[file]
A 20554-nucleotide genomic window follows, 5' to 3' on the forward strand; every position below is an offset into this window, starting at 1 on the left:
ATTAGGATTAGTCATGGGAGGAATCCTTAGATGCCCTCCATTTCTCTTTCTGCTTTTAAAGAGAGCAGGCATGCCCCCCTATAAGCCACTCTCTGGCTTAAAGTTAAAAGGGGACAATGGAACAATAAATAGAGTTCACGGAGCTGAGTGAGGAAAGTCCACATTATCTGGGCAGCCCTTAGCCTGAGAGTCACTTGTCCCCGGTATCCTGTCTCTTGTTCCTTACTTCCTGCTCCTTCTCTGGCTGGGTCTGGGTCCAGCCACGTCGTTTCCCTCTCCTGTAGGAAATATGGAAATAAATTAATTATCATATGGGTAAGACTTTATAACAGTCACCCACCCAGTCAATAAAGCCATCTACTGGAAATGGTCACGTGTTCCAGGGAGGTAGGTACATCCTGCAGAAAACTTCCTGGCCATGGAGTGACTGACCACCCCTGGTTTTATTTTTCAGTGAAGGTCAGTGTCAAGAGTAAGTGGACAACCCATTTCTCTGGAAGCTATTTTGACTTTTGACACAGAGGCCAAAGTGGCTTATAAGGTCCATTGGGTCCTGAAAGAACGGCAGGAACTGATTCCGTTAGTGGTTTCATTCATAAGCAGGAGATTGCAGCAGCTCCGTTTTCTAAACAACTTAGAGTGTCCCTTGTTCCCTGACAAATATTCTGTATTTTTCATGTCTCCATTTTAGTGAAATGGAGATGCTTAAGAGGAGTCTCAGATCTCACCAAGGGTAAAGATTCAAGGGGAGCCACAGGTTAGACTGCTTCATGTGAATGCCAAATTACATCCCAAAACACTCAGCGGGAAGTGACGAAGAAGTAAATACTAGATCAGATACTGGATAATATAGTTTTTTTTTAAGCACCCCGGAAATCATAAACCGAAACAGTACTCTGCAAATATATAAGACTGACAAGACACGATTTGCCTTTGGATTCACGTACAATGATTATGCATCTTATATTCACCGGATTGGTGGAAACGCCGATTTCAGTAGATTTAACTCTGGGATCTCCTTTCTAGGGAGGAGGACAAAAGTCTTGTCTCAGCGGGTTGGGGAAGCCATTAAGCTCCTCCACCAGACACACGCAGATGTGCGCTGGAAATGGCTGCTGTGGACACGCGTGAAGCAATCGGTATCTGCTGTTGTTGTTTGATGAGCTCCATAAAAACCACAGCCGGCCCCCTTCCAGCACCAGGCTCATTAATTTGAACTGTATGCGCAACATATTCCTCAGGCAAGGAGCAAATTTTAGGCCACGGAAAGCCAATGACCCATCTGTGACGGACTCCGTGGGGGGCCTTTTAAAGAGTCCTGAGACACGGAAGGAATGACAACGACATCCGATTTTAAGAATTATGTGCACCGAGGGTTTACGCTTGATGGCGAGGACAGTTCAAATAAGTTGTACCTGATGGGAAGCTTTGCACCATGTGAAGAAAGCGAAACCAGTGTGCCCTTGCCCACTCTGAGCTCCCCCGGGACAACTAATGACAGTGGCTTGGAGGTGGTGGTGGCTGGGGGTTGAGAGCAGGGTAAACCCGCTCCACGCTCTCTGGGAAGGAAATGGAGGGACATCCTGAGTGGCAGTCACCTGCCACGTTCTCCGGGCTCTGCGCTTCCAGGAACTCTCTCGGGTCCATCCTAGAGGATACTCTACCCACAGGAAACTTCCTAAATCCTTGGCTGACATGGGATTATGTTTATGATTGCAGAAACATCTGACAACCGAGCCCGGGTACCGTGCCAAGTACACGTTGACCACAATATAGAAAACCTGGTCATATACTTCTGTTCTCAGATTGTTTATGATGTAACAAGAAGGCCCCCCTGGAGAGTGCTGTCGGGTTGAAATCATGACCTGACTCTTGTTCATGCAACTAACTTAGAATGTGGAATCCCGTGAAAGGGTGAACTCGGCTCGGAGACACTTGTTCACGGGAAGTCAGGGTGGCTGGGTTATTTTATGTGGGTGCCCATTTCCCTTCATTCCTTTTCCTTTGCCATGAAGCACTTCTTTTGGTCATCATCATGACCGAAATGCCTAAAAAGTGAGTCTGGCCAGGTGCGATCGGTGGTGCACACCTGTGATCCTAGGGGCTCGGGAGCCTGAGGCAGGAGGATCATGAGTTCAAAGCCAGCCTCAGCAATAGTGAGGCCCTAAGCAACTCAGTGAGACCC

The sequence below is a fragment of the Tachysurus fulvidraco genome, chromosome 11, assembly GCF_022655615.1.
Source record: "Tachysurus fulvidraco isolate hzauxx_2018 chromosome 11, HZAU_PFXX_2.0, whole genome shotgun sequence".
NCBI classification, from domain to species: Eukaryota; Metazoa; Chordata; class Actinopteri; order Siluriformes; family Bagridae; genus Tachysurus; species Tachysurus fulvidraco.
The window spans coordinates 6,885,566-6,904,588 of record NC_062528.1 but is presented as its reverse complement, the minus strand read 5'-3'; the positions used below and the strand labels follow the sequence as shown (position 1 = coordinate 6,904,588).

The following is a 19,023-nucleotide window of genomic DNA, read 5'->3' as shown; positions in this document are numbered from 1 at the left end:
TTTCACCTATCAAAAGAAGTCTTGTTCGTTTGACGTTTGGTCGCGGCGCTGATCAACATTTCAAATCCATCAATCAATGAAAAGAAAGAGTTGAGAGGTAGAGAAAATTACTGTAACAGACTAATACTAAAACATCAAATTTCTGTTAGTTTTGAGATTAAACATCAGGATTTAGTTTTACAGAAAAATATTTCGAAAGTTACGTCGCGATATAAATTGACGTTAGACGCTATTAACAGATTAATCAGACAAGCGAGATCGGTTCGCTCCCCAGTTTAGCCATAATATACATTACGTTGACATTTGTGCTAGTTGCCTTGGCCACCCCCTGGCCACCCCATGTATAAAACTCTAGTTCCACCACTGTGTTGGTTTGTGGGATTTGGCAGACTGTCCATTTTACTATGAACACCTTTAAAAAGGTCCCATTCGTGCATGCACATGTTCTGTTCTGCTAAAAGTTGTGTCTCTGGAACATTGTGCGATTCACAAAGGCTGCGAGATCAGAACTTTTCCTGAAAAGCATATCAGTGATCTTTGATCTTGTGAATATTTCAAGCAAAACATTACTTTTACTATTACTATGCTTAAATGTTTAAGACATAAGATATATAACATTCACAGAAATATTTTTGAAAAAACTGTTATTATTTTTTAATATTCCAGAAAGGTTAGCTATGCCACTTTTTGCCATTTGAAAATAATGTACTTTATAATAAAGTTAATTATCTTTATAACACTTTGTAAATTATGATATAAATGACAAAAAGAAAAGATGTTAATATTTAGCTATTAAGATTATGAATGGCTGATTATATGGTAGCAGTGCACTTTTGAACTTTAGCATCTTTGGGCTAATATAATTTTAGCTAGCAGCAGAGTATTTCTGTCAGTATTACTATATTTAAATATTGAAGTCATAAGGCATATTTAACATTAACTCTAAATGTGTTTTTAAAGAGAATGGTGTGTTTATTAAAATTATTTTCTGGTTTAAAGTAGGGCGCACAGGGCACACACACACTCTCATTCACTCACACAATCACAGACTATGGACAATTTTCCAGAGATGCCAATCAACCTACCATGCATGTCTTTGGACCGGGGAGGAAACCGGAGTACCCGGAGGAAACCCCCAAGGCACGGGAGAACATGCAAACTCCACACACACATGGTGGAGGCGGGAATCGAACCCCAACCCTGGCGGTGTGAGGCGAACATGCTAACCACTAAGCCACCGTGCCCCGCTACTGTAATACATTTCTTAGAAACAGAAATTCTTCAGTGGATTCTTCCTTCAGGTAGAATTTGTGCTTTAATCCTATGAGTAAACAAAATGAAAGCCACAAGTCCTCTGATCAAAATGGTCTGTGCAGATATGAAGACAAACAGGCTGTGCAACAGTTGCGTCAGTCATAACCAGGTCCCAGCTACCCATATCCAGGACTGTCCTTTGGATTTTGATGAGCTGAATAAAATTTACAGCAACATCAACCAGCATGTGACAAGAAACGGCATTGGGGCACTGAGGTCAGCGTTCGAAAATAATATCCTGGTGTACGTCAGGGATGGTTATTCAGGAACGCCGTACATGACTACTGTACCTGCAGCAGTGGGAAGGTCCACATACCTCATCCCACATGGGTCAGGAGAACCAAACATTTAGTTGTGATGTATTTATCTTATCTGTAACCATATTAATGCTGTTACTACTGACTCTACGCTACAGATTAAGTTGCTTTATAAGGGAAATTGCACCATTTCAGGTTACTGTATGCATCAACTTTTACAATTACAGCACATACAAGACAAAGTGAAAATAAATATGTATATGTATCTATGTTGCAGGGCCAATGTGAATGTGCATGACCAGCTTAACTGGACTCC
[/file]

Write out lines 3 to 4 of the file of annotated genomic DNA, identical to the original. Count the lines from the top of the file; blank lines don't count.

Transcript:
The sequence below is a fragment of the Tachysurus fulvidraco genome, chromosome 11, assembly GCF_022655615.1.
Source record: "Tachysurus fulvidraco isolate hzauxx_2018 chromosome 11, HZAU_PFXX_2.0, whole genome shotgun sequence".